Each of us need a sounding board, a mirror, a person who will hold space for us to be with them and for them to simply listen or "be" there the way we need them to be. That's the beauty of our grief journey; it's not about there being some behavior that needs to be stopped, some thoughts to be "gotten rid of", or some harmful emotions to do away with. That's why a grief counselor is important, to journey with you as you delve into your grieving, share your mourning, and help you mindfully be aware of your transformation as it occurs.
What Grief Counselors Can't Do
Sometimes it is easier to start by explaining what a grief counselor cannot do. We can't perform miracles and bring back the person whose death as challenged your view of life. We cannot take your grief away because we know that it is in the very pain and love that you will grow and foster new ways of living. We can't find hope and meaning in life for you; that is your job to seek. We can't create a new life for you.
So if we can't take your pain away and create a new life for you, why is going to a grief counselor so important? Because of all that we can do with you. We can help you as you explore the questions that plague you at 3 am and make you anxious. We can accompany you as you begin to discover your own beliefs about dying and grieving. We can provide space and time for you to seek the possibilities of who you are becoming, and listen to the memories of what was. We can hold hope for you when life feels hopeless and futile and when you can't even fathom that there will be a moment to catch your breath, to grow, and to live again.
How to Find A Grief Counselor
How do you find a grief counselor? When it seems like many people, all of a sudden, are specializing in grief, how can you be sure that someone will be the right fit? There are many ways to figure out who might be best for you. Sometimes the best way we stumble over the "right person" is that someone we know was helped by that person. We can hear and see how the right counselor made companioned another bereft persons on their journey.
Remember that you have every right to interview counselors in town to see if you are a match for their personality and style. Some people believe that any therapist can do any work with any person. I don't hold that belief. My basic philosophy is that it is the safety, support, and comfort in the relationship between client and counselor that creates the opportunity for healing to occur, especially in grieving and mourning.
Ask what professional affiliations a person has. Many outstanding organizations are committed to compassionate care of those who grieve. You can search on the web for people who are members of the Association for Death Education and Counseling (www.adec.org), The American Academy of Bereavement (www.bereavementacademy.org), Hospice Foundation of America (www.hospciefoundation.org) or The National Hospice and Palliative Care website http://www.nhpco.org . You can call your nearest hospice, cancer center, Alzheimer care facility, or funeral home to ask if they can refer you to someone in your town.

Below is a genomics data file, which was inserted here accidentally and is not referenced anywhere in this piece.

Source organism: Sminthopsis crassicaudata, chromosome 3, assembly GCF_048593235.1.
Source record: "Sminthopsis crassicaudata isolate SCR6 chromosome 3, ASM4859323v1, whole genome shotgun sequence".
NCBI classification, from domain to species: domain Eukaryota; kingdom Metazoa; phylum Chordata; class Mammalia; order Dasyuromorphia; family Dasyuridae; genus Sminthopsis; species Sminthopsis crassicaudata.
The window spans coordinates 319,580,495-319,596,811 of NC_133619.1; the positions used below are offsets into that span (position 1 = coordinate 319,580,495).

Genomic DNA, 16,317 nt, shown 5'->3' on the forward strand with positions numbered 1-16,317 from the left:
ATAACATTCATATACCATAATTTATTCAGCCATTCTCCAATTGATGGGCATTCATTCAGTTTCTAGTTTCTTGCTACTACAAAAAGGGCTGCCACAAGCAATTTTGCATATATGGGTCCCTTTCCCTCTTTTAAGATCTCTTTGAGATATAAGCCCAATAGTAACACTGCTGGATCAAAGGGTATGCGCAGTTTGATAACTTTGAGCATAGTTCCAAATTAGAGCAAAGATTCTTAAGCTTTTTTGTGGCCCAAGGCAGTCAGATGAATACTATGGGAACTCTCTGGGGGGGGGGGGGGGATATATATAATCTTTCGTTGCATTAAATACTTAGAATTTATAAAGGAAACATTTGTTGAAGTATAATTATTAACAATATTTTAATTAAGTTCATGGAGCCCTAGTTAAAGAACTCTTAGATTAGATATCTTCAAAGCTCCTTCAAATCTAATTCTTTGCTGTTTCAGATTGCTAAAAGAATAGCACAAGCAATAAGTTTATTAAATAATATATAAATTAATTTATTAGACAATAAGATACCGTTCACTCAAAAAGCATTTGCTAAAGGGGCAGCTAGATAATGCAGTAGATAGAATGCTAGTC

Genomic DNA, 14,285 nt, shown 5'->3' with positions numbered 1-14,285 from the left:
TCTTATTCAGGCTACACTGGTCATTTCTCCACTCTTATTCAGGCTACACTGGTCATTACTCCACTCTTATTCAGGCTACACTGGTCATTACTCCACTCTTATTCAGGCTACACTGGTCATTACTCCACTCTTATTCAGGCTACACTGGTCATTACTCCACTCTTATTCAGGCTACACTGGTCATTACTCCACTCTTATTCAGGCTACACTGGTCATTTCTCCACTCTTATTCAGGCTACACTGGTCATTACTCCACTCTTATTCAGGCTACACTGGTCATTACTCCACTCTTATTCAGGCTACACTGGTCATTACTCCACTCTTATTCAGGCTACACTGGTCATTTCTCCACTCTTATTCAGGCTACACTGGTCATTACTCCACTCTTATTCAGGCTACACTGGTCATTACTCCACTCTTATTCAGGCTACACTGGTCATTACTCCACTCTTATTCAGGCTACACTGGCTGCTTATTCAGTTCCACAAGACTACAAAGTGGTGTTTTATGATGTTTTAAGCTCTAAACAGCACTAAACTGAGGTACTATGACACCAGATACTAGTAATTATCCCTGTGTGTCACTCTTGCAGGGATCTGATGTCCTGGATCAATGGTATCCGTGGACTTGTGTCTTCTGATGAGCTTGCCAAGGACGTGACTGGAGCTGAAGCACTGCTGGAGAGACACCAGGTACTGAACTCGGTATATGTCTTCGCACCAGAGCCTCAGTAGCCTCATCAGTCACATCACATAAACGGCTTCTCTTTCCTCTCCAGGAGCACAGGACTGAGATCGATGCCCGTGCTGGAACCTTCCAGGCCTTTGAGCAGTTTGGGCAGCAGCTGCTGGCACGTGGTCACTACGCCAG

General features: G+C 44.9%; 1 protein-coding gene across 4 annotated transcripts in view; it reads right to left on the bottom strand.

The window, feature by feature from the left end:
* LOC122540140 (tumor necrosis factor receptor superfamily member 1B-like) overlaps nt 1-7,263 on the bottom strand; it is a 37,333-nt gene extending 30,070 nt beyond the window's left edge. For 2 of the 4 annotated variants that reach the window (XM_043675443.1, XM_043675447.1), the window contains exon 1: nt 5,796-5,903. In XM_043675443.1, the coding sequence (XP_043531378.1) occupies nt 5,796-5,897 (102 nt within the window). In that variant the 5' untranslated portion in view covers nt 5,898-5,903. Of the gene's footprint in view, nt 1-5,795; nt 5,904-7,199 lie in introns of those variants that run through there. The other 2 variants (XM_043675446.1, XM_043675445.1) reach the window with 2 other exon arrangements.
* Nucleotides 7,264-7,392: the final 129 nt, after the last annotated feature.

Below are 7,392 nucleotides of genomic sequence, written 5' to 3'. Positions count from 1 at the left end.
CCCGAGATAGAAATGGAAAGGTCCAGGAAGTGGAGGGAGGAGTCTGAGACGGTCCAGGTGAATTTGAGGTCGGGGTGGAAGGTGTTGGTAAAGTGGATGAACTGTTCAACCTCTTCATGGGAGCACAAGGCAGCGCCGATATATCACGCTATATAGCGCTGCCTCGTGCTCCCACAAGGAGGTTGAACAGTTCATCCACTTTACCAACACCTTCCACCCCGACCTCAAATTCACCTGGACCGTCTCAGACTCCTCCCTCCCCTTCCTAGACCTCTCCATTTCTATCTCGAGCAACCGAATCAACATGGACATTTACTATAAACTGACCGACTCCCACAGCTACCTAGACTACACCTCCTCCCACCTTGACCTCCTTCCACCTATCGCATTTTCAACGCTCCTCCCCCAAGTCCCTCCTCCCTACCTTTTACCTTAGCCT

Does This Person Feel Right?
The general wisdom that I share with people I work with is this; know your rights. It's your right to know whose hands and heart you are placing yourself as you are mourning. You have the right to ask about a facilitator's credentials, their views of grieving and mourning, and if they have experienced their own losses. I, personally, would also ask, "why did you decide to become a grief professional". If a person doesn't know, I might (I probably would) keep looking. If they do know, ask yourself, "does their reason resonate with who I am and what I need"?
What to Expect?
What should you expect from grief counseling? It depends on the circumstances. Some hospices provide short-term support for people in the community. Other grief counselors may work with you to decide what kind of support you need and how often you should set appointments; this is what I do. I think it's important that you never feel disempowered in your grief because a counselor thinks they know more about your grief than you do and that goes for deciding together what is the best way to support you. For some people, knowing that I am available if they need me is enough to know that they have support and someone to turn to if things get to be too much.
Some counselors will accept insurance and others will not. If financial difficulties are something you are facing during your grief, seek out someone who offers a sliding scale (fees based on your income). You can also call around your area to see what other counselors' fees are so that you know what could be considered standard in your area.
And of course, the most important question that is always asked, how long do I go to a grief counselor? Again, this is a decision that you and your counselor can make together. There is no right amount of time or right steps to take. As you need support, seek the person out that feels safe and companions you during your grieving. Remember, you can always take a break from counseling and return when new parts of your grief arise. We don't deal with all of our grief all at once, thanks to our natural ways of coping such as denial. Our grief journey is slow; it about learning to live. We did not do it up until now in 6 months and our relearning now will not end in 6 months. As time passes and healing occurs, we are sometimes met with secondary losses that occur due to the death of our loved one. Sometimes, we have lose more than one person. Sometimes we move into taking care of another person and don't allow ourselves to feel our grief and begin to mourn. These will all impact your grieving and your seeking new meaning out of life.